Social Tokens — Applied uses of social tokens for creators and communities

(Part 2)

This is Part 2 of the Social Token article series where we’ll explore the practical use of social tokens for creators and communities using some examples. See Part 1 for a more detailed introduction and overview on social tokens and how Waivlength will implement them.

How social tokens capture value for the creator

The primary mechanism for capturing some of the value of social tokens for their creators is through ‘founder allocations’ — an allocation of a certain percentage of the total token supply to its creator(s) or the shared treasury of a community.

At this point and especially for community (vs. creator) tokens, it is considered best practice for founder allocations to have vesting over several years. Whether as founder equity in traditional venture capital, pre-mines in early crypto projects, or team allocations of token sales, this mechanism of value capture is well-known to investors.

This method of value capture is popular because it aligns incentives across stakeholders: The same way that the founder rewards capture value for the founders, all community members benefit from holding tokens in the same way. As the community becomes more successful, its tokens rise in value, which benefits all of its members. Most current social tokens capture value through founder allocations, such as $FWB and BitClout.

In addition to founder rewards, some social tokens have also conducted a direct sale to raise money, which allows them to collect funds at the time of the sale. This makes sense if there is a specific project that needs to be funded right away.

Most social tokens might start around an individual creator and over time develop into a community token, certain advantages of social tokens hold no matter what the focal point is:

  • Shared ownership — Tokens are truly owned and cannot be taken back unless the user willfully sells them.
  • Shared decision-making — In successful cases, tokens end up being used for voting and therefore as a means of control over valuable resources.
  • Tangible value — Increasing community value will generally be seen in increases in token price and, if liquid enough, allow early contributors to exit with an upside comparable to early startup employees at IPO.

The shared ownership from the beginning glues token-based communities together.

Examples of how social tokens can/are being used

1 — Creator/Community Token of a Podcast Host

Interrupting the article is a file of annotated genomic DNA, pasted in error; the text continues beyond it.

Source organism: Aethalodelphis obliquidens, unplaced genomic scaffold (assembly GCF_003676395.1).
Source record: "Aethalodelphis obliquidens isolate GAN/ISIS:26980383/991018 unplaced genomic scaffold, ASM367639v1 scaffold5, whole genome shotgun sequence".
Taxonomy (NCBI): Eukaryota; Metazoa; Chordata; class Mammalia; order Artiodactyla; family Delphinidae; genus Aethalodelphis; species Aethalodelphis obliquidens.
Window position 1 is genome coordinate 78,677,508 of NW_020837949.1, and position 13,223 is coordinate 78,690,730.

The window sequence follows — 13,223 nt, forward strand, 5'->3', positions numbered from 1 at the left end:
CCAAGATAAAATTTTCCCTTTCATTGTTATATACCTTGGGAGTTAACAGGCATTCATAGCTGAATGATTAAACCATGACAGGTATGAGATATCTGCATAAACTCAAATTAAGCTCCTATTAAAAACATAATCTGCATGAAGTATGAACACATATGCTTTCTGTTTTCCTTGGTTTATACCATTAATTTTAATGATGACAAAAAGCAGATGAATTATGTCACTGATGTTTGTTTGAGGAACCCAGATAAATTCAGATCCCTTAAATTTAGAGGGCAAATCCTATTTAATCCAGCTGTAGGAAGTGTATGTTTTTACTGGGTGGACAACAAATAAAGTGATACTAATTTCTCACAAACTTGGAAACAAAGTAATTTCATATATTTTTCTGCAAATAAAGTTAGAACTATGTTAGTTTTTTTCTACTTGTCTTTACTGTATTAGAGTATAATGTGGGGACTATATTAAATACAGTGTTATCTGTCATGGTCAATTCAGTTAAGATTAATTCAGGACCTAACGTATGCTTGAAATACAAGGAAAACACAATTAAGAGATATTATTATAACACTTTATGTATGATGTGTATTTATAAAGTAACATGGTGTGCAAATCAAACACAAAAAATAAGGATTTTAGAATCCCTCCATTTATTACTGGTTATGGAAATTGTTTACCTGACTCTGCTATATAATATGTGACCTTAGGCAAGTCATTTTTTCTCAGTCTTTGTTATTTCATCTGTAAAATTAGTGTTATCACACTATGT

Sample: Podcast host launches social token to offer premium features to holders and help turn the collective listenership into a tightly-knit community.

  • Exclusive content: Token holders beyond a certain threshold gain access to bonus podcasts and content.
  • Exclusive chat rooms: Holders gain access to messaging servers with the host and top fans to build a community around the host.
  • Early access: Tickets to live shows or new merchandise gives priority to token holders.
  • Shared decision making: Host can allow holders to vote on decisions for the podcast moving forward — future guests, show segments, real-life events etc.

Collaborative community: Hosts can leverage the power of their community to help curate their content, segment the best parts for publishing/marketing, increase the reach of content and grow the community. Fans who enjoy the content are already likely to do so, but token holders are also financially incentivised to do so because of the potential upside of the token price. Incentive structures of host and fans now become aligned.

As prominent members of the community become established, the token evolves to resemble more of a community token than a creator token and the podcast ‘brand’ lives on, stronger than ever before with tokens representing a collective ownership.

Token price will fluctuate based on trading, increasing as more new community members buy in. Holders can opt out and sell their tokens at any point, with the potential to profit from the contributions they’ve made to growing the community as token price rises.

2 — Creator Token of a Sports Star

Sample: Professional athlete launches a creator token to form an exclusive fan club, where they can grant token holders unmatched access to their life — on and off the pitch.